Of course it “can” happen *anywhere*, hypothetically. But please keep in mind the good reverend was plucking grain in one of the most radically leftist cities in the U.S., Berkeley, CA. That the jury voted to convict is no surprise to me. Had this travesty of justice occurred in Nashville, Duluth or Ft. Lauderdale I would have wondered out loud if Americans had finally taken leave of their senses. The population of Berkeley went over the deep end decades ago. I’ll bet if someone were to commission a poll (Gallup, Harris, Zogby, etc.) among Berkely-ites you would find a disproportionate number opposed to any restriction on abortion (unlike the rest of the country in which less than 10% of those polled supported abortion at any time for any reason).
    As for the so-called “Fairness Doctrine” that Prattler of the House Nancy Pelosi is so fond of, no surprises there either. She is a big believer in contracepting fertility. Now she wants to extend that principle to “talk” radio. Call it “contraception of the airwaves.”

  • dennisofraleigh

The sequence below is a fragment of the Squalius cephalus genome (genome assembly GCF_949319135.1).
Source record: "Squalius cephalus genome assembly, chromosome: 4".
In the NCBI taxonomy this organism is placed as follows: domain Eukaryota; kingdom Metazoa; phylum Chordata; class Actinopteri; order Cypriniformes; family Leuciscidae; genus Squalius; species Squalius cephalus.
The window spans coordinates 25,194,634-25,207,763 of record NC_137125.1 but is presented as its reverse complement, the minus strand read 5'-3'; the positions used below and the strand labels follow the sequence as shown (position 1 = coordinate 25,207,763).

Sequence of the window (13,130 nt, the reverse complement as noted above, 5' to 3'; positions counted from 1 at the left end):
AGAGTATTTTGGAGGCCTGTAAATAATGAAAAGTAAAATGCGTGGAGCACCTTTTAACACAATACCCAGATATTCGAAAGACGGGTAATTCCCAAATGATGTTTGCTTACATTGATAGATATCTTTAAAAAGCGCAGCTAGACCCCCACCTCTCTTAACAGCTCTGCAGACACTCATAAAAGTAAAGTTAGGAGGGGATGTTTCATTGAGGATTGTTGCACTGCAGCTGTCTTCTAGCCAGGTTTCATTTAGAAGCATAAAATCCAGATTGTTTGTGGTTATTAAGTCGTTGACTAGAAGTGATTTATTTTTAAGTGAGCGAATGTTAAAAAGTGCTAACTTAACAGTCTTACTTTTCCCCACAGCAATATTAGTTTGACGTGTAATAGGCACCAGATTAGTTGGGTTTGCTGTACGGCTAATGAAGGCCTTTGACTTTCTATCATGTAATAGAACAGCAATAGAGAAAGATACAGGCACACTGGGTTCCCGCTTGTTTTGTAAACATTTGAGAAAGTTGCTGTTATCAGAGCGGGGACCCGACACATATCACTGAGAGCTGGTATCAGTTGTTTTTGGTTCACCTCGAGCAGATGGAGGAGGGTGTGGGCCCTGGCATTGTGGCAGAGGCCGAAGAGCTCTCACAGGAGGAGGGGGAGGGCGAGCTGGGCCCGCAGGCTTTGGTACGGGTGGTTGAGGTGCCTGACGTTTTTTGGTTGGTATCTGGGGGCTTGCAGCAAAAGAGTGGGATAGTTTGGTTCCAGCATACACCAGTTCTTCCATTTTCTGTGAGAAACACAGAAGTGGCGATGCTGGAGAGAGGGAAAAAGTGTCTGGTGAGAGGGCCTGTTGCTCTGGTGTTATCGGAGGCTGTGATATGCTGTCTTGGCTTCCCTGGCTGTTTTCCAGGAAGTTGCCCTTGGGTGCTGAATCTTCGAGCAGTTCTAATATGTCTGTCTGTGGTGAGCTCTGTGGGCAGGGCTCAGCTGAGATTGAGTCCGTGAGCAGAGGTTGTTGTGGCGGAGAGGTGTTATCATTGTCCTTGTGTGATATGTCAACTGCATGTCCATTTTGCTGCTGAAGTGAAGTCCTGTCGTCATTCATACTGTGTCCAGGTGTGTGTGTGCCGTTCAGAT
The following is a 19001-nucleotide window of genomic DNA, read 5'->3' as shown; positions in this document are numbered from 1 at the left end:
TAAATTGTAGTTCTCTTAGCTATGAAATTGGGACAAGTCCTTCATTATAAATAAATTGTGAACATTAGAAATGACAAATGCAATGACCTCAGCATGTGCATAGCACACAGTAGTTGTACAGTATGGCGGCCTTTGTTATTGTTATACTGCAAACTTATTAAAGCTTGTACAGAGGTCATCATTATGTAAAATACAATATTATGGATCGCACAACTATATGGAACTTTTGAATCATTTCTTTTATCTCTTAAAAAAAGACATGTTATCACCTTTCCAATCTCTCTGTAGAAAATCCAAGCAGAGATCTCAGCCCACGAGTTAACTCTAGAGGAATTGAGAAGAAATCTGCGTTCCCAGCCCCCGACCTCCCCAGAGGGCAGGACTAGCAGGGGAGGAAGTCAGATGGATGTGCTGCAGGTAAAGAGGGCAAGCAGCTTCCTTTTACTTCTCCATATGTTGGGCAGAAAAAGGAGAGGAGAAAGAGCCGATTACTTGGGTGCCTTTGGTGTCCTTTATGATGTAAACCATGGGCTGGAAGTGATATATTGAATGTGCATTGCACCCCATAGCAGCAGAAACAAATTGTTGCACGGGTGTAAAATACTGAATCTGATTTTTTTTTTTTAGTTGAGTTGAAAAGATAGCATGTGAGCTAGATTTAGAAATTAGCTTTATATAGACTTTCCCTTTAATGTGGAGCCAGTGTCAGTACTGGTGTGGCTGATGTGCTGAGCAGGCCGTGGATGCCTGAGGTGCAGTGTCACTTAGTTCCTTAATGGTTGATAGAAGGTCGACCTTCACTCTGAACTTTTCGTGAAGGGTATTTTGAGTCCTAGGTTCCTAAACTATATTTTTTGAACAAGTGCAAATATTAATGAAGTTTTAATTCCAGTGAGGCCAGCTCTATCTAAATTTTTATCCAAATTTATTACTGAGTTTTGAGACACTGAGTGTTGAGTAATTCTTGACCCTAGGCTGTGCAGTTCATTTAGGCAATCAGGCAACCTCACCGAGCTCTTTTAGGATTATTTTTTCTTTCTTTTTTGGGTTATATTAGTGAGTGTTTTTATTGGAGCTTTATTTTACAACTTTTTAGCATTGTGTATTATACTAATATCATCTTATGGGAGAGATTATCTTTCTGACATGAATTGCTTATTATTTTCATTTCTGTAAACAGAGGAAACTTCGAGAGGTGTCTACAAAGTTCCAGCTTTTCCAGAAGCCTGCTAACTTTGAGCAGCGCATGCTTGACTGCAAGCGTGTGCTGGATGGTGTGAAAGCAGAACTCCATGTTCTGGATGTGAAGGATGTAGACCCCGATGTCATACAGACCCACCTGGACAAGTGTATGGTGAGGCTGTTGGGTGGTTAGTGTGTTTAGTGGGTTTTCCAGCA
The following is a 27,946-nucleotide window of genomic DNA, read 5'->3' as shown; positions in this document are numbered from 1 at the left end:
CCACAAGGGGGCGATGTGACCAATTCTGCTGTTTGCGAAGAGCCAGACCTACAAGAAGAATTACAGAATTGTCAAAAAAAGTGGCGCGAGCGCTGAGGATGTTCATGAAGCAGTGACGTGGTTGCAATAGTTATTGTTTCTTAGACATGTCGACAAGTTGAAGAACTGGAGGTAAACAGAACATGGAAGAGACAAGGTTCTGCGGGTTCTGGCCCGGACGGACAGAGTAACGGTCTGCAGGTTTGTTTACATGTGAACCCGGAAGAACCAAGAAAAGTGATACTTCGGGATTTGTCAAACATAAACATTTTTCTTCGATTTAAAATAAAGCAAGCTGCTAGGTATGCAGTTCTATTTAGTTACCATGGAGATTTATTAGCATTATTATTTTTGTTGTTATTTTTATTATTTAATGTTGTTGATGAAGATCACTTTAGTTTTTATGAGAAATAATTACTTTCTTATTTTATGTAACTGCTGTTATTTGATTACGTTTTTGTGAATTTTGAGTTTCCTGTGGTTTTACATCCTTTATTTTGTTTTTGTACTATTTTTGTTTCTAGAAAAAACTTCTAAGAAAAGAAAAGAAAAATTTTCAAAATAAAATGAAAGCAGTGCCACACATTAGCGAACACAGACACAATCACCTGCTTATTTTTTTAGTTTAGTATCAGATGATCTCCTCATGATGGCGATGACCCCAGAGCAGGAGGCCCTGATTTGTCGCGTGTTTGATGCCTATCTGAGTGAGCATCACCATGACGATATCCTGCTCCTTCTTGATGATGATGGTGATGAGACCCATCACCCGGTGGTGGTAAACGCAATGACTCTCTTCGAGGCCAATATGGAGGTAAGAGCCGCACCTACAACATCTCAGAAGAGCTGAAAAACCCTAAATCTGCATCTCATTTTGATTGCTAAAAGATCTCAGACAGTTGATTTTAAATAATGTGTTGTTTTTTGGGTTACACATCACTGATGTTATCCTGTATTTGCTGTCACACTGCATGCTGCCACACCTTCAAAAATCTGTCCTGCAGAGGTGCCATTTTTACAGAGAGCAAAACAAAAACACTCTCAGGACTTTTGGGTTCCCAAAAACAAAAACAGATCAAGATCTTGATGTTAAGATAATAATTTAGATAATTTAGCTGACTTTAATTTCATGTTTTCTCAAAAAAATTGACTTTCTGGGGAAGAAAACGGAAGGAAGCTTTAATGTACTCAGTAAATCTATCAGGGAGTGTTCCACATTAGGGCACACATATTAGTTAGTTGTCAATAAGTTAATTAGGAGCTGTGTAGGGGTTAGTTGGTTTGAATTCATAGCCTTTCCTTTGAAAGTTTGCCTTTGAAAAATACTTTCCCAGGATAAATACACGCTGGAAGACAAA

Don’t know what happened to my first post. Just as well. I had misidentified the location of the trial. It was in Oakland, not Berkeley CA. Not that Oakland is that much less radical than Berkeley in its political leanings. Don’t forget Ron “Red” Dellums represented Oakland voters in Washington for many, many years. They don’t get much farther on the left than Dellums, for sure.

    The poster gadjmljj raised an issue that may turn in the reverends favor. If I were Rev. Hoye I would turn around and bring suit in Federal court for violations of my 1st amendment rights of free speech and assembly and that I was wrongly convicted. That way Catholic and Protestant advocacy groups could bring out their big guns. The abortnicks at the Oakland abortuary might wish they’d stayed in bed the day Rev. Hoye showed up.

  • Tarheel

    It is a sad day in America when justice is trampled on so heavily. It appears that pro-death (aka pro-abortion) groups are using there political might and dollars to influence this case. Jury tampering? I think not. But somewhere along the way we Americans have accepted that it is right to end a life. After didn’t a lawyer say somewhere it is not a lie until a certain point in time? What the jury shows to me is that we have confused with what is legal (abortion) is ethically correct.

    And this case is an instance where all Christians and our respective advocacy groups should come together to overturn and reverse this travesty of justice.

    I admire and respect Rev Hoye for doing what he does and did.